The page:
Apps & Software

Rogers responds to CRTC complaints from Bell and TELUS over GamePlus

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The new Rogers GamePlus app is at the centre of CRTC complaints from both Bell and TELUS. Bell kicked things off with a complaint last month, and TELUS filed its own just a few days ago. Both argue that GamePlus is in violation of CRTC regulation because it has content that is only available to Rogers wireless or internet customers. When the original Bell complaint was filed, Rogers was given until November 20th to respond. Right on time, the company has issued its response.

While there is nothing we haven’t already heard from the company on this issue, Rogers does go into greater detail. When Bell and TELUS filed their complaints, reps from Rogers were quick to say the content offered via GamePlus wasn’t designed for traditional TV broadcasts and therefore doesn’t constitute a violation of CRTC regulation (read more here). Rogers was a bit more adamant in its official response to the CRTC than company reps were in statements to the media.

“In no way has Rogers limited or restricted access by Canadian consumers to programming designed primarily for linear television (hockey games) in Rogers GameCentre LIVE,” Rogers asserted.

“The GamePlus offering within Rogers GameCentre LIVE is not programming designed primarily for conventional television, specialty, pay or video-on-demand services, Rather, GamePlus content offers users an inherently interactive experience that is specifically designed for mobile and internet platforms.”

Rogers goes on to say that GamePlus was only created to help differentiate Rogers’ mobile and internet platforms from competing offerings. What’s more, the app represents innovation, and restricting it would “act as a disincentive for the investment required to create this type of new and innovative content offering.” Rogers says it spent millions of dollars to develop GamePlus and professionals work to create the content and product that is served to users. Others won’t be willing to make that investment if Rogers is punished for doing the same thing.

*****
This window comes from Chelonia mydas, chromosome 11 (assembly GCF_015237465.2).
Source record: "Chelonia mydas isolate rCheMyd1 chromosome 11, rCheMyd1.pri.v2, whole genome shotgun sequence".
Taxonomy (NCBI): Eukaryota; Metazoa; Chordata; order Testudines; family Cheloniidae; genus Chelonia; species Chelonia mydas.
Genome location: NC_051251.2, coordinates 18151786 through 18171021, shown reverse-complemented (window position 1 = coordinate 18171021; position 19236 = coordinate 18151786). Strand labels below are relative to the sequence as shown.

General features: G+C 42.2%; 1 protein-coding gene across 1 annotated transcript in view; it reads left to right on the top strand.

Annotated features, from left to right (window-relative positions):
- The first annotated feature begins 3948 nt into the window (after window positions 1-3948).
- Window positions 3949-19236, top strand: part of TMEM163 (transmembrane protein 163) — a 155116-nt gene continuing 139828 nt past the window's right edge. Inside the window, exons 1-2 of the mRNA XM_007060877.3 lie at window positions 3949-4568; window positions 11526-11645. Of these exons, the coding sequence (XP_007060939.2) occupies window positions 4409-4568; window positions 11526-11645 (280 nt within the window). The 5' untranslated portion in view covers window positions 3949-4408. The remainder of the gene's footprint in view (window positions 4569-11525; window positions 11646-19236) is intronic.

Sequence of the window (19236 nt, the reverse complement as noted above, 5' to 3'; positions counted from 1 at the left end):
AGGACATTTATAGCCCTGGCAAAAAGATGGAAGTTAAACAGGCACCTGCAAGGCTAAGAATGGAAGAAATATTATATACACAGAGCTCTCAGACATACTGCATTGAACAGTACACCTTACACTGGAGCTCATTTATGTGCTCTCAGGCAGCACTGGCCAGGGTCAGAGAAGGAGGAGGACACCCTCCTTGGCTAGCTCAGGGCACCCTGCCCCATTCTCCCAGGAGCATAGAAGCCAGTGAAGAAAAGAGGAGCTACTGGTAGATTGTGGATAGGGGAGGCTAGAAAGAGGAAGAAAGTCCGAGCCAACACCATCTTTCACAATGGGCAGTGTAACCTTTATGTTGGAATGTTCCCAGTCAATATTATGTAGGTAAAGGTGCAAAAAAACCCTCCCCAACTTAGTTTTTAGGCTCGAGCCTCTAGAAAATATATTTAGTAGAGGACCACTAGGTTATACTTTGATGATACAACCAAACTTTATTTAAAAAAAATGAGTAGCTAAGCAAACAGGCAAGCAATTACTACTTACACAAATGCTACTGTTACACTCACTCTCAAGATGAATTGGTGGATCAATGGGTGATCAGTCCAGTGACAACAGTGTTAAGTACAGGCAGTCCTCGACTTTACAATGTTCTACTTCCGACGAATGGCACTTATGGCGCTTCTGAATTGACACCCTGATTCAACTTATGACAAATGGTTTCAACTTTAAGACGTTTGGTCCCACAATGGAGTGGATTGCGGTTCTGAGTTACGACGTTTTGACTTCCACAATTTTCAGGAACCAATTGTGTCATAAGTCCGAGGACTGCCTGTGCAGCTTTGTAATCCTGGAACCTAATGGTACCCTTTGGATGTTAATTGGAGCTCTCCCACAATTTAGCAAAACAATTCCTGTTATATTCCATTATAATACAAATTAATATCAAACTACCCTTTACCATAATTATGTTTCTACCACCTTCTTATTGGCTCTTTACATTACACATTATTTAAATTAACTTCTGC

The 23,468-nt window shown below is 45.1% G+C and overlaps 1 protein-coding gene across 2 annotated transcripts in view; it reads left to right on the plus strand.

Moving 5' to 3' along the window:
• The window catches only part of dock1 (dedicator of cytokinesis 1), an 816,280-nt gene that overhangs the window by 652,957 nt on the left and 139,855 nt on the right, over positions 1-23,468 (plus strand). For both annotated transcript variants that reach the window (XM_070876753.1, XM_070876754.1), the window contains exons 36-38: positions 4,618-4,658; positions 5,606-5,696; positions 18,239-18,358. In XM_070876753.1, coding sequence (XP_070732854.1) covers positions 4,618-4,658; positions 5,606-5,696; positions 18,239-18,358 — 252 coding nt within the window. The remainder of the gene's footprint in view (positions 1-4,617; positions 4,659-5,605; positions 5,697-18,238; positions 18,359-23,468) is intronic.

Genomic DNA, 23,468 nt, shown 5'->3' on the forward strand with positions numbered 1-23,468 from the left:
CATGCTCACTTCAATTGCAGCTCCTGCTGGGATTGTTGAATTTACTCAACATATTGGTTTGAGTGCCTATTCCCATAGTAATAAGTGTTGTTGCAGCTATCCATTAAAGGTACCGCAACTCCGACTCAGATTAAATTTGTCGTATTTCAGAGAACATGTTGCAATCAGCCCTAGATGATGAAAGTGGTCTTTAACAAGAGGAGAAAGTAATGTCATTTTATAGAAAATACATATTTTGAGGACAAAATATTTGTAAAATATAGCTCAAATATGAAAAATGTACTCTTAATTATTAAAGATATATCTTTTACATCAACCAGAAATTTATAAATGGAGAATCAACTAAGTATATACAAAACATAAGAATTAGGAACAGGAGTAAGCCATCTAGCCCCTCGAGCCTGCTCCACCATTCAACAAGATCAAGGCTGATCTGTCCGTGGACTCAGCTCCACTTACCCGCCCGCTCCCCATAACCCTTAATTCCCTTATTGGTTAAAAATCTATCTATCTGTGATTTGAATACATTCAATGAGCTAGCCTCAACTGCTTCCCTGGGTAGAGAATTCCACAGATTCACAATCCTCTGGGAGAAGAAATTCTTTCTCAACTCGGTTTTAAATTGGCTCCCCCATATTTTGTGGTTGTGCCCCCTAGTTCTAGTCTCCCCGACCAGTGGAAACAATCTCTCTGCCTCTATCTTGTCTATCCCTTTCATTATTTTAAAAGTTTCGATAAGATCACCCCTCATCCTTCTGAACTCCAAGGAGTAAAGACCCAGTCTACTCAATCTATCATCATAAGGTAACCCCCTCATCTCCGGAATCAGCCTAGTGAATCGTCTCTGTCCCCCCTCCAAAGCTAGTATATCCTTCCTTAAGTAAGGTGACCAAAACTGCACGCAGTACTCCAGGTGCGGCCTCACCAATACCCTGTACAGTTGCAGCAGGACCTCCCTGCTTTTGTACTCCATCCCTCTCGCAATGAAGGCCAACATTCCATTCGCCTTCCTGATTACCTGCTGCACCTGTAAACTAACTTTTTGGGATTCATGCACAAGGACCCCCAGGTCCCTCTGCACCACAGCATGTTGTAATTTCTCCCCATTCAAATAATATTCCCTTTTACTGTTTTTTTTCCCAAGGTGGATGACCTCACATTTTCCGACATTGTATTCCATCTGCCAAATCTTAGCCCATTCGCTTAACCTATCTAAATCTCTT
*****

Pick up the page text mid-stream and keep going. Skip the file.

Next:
Rogers argues that while traditional TV broadcasts are designed to have the broadest possible appeal, that’s not what GamePlus is. In its essence, GamePlus sets out to offer viewers a way to customize their hockey experience in a way that is most beneficial or enjoyable to them via niche content. This personalized experience, Rogers says, is “mecasting” as opposed to broadcasting, and is supported by the fact that this content is not available on TV anywhere in Canada.

“It is an inherently interactive experience that in no way resembles the passive experience enjoyed on linear television,” Rogers said, adding, “The GamePlus offering brings users a new and innovative way to experience a hockey game which, in our view, is exactly what the commission intended to encourage by not issuing a blanket restriction on exclusive content.”

Rogers also spoke much more briefly about TELUS’ complaint, which referred to comments in which Rogers’ Phil Lind stated that no one should have to subscribe to multiple providers in order to access their desired content. Rogers says these comments were made in reference to television programming and not this new type of supplementary content. In response to TELUS’ allegation that Rogers’ alternate camera angles are nothing special and could be achieved with a GoPro camera, Rogers had this to say:

“While Rogers should be surprised by these dismissive and uninformed comments, disappointingly, they are entirely consistent with TELUS’ historical and ongoing disregard for the value of content and the creative and technical resources required to provide Canadians with originally and innovative content options. […] Given this cynical view of content creation, it is not surprising that TELUS has not chosen to invest in Canadian content.”

Finally, Rogers touched briefly on Bell’s accusation that Rogers’ decision to acquire the rights to NHL programming was an anti-competitive measure. Rogers thinks this is absurd and says that yes, it was definitely its intent to gain a competitive advantage but for Sportsnet, City, and OMNI which are dwarfed by TSN.

“Bell’s suggestion is absurd. In acquiring the NHL rights it was certainly Rogers’ intent to gain a competitive advantage for Sportsnet, City and OMNI over the dominant sports broadcaster in Canada, Bell’s own TSN,” Rogers wrote.

“That is the way the competitive market for programming rights is supposed to work. Competing companies bid for the exclusive right to broadcast popular content like hockey games on multiple platforms, including online and on linear television channels. Bell is well aware of this since they bid for and lost the exact same package of NHL rights that Rogers was successful in securing.”

Bell has 10 days to respond to these statements from Rogers. After that, it will be up to the CRTC to return a verdict on the matter.

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